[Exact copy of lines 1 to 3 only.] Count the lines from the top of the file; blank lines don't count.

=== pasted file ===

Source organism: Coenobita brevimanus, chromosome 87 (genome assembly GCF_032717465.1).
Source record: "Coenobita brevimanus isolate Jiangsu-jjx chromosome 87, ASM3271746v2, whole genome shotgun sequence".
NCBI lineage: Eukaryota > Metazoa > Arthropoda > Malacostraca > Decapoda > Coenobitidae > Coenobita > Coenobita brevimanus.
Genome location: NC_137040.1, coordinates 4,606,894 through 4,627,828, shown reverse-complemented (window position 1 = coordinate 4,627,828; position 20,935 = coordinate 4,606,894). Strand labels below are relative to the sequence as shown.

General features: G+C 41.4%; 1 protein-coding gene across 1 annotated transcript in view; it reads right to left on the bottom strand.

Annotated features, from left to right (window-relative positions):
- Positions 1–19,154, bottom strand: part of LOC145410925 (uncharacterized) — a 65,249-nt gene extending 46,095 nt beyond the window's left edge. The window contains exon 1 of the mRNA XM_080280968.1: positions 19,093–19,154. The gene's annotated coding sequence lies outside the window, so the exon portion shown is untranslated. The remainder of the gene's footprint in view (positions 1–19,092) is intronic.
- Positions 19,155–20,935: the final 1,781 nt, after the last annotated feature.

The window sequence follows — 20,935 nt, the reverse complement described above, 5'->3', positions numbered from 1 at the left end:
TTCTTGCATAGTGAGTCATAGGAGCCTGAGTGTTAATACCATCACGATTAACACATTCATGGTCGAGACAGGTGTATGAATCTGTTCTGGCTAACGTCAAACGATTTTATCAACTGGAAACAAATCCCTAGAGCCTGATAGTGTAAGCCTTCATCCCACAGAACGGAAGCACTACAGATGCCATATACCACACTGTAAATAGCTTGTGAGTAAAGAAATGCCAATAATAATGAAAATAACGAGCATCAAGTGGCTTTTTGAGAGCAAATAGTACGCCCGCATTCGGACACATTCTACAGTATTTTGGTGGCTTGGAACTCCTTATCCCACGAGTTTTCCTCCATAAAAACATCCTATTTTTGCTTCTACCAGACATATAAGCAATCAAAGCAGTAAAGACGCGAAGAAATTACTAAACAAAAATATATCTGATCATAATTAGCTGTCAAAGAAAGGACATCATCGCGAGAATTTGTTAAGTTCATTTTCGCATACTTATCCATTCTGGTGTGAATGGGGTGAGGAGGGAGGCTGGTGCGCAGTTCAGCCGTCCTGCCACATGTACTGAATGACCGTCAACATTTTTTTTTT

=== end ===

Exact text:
Source organism: Coenobita brevimanus, chromosome 87 (genome assembly GCF_032717465.1).
Source record: "Coenobita brevimanus isolate Jiangsu-jjx chromosome 87, ASM3271746v2, whole genome shotgun sequence".
NCBI lineage: Eukaryota > Metazoa > Arthropoda > Malacostraca > Decapoda > Coenobitidae > Coenobita > Coenobita brevimanus.